Williamsburg, Brooklyn Heights and DUMBO have been comparable with Manhattan for the last three to four years. And in the last two years Boerum Hill, Carroll Gardens and Cobble Hill have accelerated in price, she says. In Boerum Hill one bedrooms went from $2,170 in January 2011 to $2,750 a year later, an increase of about 27 percent.
In Manhattan neighborhoods, such as Harlem, certain areas of the Financial District, Northern Manhattan and Midtown West, a renter can find a comparable or even cheaper apartment. Of those places, Harlem is probably the best known for affordable apartments, and was by far the lowest priced area in the MNS January report. Doorman building rents were $1,433 for studios, $2,023 for one bedrooms and $ 3,300 for two bedrooms. In non-doorman buildings studios were $1,398, one bedrooms were $1,793 and two bedrooms were $2,218.
But the far Upper East Side, typically east of Third Avenue, is another neighborhood that is a great choice for renters, says Behringer. Though it’s not as economical as Harlem, it’s one of the lowest priced areas in Manhattan. Many students live there, so there’s plenty of inventory and a large turnover, which slows down the market somewhat.
If you’re living in a more expensive Manhattan neighborhood like Chelsea, says Behringer, “a great option is to go a little further up and a little bit further east. That tends to be the trend.”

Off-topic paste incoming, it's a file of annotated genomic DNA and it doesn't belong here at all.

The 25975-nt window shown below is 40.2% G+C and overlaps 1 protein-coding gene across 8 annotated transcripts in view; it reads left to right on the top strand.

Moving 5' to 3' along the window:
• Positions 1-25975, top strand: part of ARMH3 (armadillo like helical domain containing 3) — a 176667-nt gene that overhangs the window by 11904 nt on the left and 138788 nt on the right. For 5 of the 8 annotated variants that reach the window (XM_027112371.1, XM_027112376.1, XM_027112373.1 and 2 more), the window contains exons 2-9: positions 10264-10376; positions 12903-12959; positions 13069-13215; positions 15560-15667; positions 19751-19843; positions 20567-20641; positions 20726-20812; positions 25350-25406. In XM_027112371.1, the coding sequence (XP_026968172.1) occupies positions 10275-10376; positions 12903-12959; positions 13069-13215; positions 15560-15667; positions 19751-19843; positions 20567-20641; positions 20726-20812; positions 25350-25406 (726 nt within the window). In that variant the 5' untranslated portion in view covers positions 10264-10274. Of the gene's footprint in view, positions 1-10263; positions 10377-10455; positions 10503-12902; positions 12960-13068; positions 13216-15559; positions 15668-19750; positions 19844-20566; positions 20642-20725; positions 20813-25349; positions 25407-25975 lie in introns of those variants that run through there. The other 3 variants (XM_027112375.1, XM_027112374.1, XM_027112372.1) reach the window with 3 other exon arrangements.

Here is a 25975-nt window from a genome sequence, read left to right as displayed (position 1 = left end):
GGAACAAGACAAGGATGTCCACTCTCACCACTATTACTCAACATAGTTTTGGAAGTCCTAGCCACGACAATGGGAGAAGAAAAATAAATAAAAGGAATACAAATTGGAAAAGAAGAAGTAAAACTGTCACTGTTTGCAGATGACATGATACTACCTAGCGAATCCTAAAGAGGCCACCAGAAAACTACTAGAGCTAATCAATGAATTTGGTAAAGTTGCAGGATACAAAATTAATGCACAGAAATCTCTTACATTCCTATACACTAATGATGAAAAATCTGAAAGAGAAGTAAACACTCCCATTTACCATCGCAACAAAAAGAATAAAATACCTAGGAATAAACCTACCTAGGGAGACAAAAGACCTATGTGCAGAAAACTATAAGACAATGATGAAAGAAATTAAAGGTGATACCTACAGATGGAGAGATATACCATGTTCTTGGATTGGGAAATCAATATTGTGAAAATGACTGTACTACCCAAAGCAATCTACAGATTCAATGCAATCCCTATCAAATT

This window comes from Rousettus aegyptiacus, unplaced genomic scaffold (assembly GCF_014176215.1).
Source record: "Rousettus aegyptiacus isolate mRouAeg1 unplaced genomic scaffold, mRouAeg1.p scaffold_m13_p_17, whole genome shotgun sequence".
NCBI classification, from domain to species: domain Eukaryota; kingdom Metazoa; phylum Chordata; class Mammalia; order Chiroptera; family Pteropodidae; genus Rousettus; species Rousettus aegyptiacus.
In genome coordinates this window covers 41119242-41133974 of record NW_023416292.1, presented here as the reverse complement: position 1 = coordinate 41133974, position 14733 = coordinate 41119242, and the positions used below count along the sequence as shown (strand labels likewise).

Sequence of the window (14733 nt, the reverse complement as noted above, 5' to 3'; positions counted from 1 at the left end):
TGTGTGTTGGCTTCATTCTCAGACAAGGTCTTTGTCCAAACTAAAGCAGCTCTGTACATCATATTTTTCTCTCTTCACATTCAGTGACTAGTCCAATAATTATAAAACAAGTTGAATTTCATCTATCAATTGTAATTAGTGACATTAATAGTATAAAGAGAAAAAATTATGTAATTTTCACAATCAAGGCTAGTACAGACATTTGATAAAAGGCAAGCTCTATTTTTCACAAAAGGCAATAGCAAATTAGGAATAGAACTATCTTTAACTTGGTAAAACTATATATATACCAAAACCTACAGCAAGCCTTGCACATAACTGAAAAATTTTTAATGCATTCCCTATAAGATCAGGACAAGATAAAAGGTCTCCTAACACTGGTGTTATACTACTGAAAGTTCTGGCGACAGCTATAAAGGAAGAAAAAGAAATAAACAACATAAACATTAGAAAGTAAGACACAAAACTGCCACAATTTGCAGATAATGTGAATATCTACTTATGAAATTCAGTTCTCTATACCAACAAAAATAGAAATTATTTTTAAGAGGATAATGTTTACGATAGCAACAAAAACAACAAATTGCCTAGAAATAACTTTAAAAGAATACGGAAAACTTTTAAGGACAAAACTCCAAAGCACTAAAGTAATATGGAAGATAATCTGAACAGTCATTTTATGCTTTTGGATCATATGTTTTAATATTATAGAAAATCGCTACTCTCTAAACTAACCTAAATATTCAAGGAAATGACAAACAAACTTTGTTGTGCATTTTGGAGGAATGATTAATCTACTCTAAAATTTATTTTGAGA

But Behringer likes Brooklyn. She has lived in Fort Greene since 1997. “People thought I was a little bit out of my mind,” she says. It was a rough neighborhood when she first moved there, but she knew from working in real estate that the area had potential and would see future growth because it was so close to the city.
She was right. And in the last three years Fort Greene has become very expensive, says Behringer. “You can’t find a one bedroom here for under $2,000,” she says. “That’s not a bargain to me.”
Brooklyn’s best selling point is no longer affordable rents.
As pioneers like Behringer came over to Brooklyn, businesses followed, expanding the shopping and entertainment options. Today this growth continues, and is characterized more by independent business rather than chain stores.